10 Signs of emotional maturity
1. The ability to admit mistakes
We all make mistakes, and no one is perfect. Rather than denying a mistake by using deflection or anger, emotionally mature people use the rational part of their brain to review a situation, accept their role in it, apologise and move on.
2. The ability to manage or accept criticism and feedback
Criticism hurts, and feedback can be challenging. Particularly when you consider either or both are unwarranted. Emotionally mature people control their responses by explaining things they feel the person giving feedback may not have considered or politely disagreeing. Criticisms are often another’s an opinion, they’re entitled to them, but you have no obligation to accept them.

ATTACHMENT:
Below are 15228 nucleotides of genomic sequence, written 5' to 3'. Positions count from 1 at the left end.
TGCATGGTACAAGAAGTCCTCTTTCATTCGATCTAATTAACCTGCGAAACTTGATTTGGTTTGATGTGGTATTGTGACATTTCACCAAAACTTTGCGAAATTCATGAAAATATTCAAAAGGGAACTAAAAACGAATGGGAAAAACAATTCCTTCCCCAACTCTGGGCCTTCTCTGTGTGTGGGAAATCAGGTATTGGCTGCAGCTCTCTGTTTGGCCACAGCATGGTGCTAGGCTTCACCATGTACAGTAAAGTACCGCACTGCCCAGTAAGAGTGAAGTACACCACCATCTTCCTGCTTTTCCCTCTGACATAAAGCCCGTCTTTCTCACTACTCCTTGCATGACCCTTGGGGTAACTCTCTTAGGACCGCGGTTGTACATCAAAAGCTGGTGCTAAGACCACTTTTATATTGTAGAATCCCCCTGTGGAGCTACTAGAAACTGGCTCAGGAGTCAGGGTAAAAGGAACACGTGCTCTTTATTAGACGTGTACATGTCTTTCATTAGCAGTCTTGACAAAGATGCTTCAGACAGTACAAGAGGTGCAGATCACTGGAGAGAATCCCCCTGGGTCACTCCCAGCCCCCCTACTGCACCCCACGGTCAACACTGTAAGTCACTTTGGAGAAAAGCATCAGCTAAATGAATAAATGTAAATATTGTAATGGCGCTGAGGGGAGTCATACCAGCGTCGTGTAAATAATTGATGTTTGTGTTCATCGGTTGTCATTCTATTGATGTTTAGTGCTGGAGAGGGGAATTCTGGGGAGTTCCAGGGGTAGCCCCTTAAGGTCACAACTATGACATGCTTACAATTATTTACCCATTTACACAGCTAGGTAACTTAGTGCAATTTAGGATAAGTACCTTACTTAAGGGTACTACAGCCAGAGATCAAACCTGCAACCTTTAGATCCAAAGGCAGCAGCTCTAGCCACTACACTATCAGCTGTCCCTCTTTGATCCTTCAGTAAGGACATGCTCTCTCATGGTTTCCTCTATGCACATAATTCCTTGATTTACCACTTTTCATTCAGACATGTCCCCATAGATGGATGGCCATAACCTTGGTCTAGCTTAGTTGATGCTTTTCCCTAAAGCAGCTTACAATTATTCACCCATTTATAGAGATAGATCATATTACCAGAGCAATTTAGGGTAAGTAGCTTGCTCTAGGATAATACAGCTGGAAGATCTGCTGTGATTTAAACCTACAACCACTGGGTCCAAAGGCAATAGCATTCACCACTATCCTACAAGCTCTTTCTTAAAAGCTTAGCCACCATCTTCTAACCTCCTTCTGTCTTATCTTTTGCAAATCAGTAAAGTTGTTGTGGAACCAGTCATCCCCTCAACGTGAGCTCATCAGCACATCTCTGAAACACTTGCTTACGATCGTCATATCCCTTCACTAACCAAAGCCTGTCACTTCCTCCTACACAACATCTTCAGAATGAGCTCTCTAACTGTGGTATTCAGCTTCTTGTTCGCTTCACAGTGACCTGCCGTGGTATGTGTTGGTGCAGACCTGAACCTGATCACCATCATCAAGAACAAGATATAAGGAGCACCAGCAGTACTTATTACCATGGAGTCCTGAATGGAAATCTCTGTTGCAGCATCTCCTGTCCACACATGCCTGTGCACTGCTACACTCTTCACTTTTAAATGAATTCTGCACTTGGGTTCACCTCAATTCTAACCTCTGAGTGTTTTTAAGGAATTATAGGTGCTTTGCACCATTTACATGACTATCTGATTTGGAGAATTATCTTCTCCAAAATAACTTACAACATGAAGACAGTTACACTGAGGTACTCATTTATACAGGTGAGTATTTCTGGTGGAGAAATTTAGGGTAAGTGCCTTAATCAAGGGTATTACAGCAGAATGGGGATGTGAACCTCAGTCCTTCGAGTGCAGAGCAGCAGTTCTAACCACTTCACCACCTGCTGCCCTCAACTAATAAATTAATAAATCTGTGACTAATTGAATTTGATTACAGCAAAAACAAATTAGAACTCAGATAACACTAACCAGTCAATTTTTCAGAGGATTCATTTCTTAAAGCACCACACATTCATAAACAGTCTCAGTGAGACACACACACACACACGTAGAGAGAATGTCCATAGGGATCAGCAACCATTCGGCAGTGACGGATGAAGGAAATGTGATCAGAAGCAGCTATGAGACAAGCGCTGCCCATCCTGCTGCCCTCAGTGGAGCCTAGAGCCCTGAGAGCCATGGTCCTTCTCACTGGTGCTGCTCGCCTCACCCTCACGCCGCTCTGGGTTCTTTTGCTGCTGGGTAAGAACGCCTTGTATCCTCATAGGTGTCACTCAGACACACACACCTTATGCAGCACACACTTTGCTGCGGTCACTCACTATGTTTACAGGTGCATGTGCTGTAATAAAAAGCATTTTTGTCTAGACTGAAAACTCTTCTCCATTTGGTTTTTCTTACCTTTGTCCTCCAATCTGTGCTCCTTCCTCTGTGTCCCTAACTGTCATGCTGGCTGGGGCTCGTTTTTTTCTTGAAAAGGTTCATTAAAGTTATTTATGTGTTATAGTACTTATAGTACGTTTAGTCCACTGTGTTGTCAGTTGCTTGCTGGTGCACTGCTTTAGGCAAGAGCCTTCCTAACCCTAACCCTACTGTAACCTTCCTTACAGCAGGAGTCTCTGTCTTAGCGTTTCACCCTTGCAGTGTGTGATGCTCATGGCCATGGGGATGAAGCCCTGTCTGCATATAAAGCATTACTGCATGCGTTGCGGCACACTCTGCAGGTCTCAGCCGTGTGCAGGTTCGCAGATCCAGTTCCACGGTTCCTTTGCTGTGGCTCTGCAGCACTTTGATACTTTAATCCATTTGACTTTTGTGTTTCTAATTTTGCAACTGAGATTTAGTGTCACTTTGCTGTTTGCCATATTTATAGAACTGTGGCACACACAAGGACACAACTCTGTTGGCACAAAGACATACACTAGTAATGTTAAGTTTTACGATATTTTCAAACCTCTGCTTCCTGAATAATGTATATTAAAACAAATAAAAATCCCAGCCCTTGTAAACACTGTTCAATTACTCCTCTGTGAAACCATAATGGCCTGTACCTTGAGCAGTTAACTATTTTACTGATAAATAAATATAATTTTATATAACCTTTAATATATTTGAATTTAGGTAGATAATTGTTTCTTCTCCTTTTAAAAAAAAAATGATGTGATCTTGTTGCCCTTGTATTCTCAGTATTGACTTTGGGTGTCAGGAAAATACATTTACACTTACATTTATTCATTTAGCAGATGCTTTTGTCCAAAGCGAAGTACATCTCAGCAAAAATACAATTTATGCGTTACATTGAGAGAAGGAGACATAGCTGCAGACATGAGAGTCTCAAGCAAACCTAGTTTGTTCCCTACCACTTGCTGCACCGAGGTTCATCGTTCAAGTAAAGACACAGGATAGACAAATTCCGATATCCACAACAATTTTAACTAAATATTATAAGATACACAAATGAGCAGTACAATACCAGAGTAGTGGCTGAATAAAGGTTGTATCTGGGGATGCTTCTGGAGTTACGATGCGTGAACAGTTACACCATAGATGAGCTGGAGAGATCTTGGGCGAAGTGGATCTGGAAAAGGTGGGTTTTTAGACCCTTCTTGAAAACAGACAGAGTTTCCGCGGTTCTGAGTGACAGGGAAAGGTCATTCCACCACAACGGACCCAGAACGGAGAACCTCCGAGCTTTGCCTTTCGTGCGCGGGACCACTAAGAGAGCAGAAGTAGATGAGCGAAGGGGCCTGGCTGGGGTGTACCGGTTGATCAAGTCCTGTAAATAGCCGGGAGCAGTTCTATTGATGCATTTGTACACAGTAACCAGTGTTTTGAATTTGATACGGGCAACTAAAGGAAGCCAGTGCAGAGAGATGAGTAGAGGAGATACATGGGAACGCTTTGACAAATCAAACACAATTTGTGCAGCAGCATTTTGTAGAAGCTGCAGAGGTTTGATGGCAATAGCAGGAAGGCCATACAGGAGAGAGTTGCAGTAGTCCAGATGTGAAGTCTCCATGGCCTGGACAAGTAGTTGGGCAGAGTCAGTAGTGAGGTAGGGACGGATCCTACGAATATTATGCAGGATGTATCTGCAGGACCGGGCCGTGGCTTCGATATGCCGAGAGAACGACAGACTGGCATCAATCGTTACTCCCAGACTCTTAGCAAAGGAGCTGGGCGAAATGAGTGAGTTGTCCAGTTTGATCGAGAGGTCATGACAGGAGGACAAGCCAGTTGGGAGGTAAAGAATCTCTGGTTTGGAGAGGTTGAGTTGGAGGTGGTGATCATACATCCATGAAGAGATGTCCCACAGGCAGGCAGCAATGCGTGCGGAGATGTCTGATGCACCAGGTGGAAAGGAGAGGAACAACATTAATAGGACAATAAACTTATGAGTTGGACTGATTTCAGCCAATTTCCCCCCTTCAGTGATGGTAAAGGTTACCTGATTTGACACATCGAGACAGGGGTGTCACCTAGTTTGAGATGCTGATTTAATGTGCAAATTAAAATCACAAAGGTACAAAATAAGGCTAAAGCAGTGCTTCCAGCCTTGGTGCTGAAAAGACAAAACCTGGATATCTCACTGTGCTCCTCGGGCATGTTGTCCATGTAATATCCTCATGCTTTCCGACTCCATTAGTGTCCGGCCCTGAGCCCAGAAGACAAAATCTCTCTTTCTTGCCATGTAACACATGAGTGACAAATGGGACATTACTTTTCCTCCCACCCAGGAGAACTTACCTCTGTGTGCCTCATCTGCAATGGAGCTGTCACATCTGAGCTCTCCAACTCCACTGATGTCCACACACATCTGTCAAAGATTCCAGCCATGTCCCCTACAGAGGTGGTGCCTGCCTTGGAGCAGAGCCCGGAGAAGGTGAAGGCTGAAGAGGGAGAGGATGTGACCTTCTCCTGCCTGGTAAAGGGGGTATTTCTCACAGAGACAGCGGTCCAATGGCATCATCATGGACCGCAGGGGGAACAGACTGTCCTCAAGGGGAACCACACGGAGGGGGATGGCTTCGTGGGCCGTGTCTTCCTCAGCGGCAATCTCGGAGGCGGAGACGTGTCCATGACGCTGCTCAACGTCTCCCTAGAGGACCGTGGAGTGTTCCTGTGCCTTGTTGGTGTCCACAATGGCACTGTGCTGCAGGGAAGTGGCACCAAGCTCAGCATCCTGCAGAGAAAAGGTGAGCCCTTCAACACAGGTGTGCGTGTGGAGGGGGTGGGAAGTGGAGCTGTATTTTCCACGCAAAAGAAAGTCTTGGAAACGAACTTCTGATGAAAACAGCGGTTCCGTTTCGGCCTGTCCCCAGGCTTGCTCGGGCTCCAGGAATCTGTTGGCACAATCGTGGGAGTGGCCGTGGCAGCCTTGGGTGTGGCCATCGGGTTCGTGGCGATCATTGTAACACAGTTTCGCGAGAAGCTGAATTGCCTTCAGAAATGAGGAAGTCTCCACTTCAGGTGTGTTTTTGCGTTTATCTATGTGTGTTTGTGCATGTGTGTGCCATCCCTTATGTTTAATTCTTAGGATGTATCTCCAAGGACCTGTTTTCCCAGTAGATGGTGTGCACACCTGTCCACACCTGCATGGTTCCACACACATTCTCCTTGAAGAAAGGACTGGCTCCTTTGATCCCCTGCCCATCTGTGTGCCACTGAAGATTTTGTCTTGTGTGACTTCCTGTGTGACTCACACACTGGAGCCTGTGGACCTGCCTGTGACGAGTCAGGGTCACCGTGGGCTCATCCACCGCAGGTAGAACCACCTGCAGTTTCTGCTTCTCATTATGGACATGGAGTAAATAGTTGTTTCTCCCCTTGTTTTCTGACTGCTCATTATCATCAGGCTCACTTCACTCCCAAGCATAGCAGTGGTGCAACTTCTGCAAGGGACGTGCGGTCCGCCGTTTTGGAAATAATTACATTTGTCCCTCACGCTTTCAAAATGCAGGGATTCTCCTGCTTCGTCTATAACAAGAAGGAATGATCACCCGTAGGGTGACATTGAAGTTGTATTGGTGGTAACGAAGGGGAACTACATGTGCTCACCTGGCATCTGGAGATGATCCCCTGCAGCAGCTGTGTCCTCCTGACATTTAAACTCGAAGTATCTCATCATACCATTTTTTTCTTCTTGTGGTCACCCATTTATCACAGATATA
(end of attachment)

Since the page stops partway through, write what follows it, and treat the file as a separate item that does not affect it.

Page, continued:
Emotionally mature people understand and value their own needs and feelings. While we all should help and be considerate to others, it should not always be detrimental to ourselves. We matter too, and if we are always giving ground to others, we become resentful and are easily influenced. Calm, respectful assertiveness is the sign of an emotionally mature individual.
4. Being unafraid of vulnerability
A common phrase is, “He was too strong to show his emotions”. The reality is that being unable to do something is seldom a sign of strength; it can be a weakness. Emotionally mature people are not scared of showing vulnerability, neither are they afraid of vulnerability in others. They don’t need to be seen as perfect, and they can open up to friends and show their feelings.
5. Not playing the victim card